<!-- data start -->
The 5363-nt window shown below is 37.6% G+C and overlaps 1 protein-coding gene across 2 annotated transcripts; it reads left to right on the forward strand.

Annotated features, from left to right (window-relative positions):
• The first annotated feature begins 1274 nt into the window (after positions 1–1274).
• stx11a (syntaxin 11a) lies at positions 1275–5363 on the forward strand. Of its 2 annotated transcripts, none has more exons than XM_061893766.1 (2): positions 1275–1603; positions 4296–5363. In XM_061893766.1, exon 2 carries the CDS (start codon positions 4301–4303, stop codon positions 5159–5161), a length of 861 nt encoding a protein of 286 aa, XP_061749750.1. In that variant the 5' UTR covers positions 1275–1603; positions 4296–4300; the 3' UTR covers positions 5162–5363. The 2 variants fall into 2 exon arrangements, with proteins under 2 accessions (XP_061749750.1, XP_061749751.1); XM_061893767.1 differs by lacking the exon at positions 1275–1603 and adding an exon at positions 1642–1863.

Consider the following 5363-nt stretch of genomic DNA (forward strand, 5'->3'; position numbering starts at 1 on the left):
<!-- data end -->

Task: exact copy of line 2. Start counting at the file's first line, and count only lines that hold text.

Annotated features, from left to right (window-relative positions):